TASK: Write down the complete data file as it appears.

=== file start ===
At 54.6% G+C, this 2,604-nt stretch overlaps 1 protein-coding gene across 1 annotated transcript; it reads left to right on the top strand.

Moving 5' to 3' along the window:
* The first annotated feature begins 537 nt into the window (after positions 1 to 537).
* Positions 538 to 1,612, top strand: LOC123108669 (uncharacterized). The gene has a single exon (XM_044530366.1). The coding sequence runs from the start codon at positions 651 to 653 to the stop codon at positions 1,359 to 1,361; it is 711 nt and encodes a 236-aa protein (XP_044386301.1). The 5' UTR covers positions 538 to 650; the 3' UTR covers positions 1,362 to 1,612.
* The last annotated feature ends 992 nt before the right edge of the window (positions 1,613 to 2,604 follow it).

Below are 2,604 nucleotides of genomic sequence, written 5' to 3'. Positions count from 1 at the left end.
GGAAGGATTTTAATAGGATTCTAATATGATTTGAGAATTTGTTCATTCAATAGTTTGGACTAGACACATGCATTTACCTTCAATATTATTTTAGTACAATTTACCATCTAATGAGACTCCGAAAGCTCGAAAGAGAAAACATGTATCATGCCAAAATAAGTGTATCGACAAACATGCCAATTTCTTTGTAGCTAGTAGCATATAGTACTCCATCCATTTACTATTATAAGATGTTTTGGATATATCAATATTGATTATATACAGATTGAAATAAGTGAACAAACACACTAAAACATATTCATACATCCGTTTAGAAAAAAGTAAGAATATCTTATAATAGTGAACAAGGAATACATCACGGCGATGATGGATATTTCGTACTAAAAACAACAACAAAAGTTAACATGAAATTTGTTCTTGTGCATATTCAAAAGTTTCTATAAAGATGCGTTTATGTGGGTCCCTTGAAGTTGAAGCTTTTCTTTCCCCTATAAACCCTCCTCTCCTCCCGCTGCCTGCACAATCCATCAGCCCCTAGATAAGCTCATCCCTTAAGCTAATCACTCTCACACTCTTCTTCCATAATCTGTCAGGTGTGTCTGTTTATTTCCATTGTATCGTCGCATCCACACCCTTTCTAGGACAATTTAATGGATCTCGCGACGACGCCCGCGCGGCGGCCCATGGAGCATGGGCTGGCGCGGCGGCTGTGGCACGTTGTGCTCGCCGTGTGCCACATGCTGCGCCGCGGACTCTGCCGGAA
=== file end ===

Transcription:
At 54.6% G+C, this 2,604-nt stretch overlaps 1 protein-coding gene across 1 annotated transcript; it reads left to right on the top strand.

Moving 5' to 3' along the window:
* The first annotated feature begins 537 nt into the window (after positions 1 to 537).
* Positions 538 to 1,612, top strand: LOC123108669 (uncharacterized). The gene has a single exon (XM_044530366.1). The coding sequence runs from the start codon at positions 651 to 653 to the stop codon at positions 1,359 to 1,361; it is 711 nt and encodes a 236-aa protein (XP_044386301.1). The 5' UTR covers positions 538 to 650; the 3' UTR covers positions 1,362 to 1,612.
* The last annotated feature ends 992 nt before the right edge of the window (positions 1,613 to 2,604 follow it).

Below are 2,604 nucleotides of genomic sequence, written 5' to 3'. Positions count from 1 at the left end.
GGAAGGATTTTAATAGGATTCTAATATGATTTGAGAATTTGTTCATTCAATAGTTTGGACTAGACACATGCATTTACCTTCAATATTATTTTAGTACAATTTACCATCTAATGAGACTCCGAAAGCTCGAAAGAGAAAACATGTATCATGCCAAAATAAGTGTATCGACAAACATGCCAATTTCTTTGTAGCTAGTAGCATATAGTACTCCATCCATTTACTATTATAAGATGTTTTGGATATATCAATATTGATTATATACAGATTGAAATAAGTGAACAAACACACTAAAACATATTCATACATCCGTTTAGAAAAAAGTAAGAATATCTTATAATAGTGAACAAGGAATACATCACGGCGATGATGGATATTTCGTACTAAAAACAACAACAAAAGTTAACATGAAATTTGTTCTTGTGCATATTCAAAAGTTTCTATAAAGATGCGTTTATGTGGGTCCCTTGAAGTTGAAGCTTTTCTTTCCCCTATAAACCCTCCTCTCCTCCCGCTGCCTGCACAATCCATCAGCCCCTAGATAAGCTCATCCCTTAAGCTAATCACTCTCACACTCTTCTTCCATAATCTGTCAGGTGTGTCTGTTTATTTCCATTGTATCGTCGCATCCACACCCTTTCTAGGACAATTTAATGGATCTCGCGACGACGCCCGCGCGGCGGCCCATGGAGCATGGGCTGGCGCGGCGGCTGTGGCACGTTGTGCTCGCCGTGTGCCACATGCTGCGCCGCGGACTCTGCCGGAA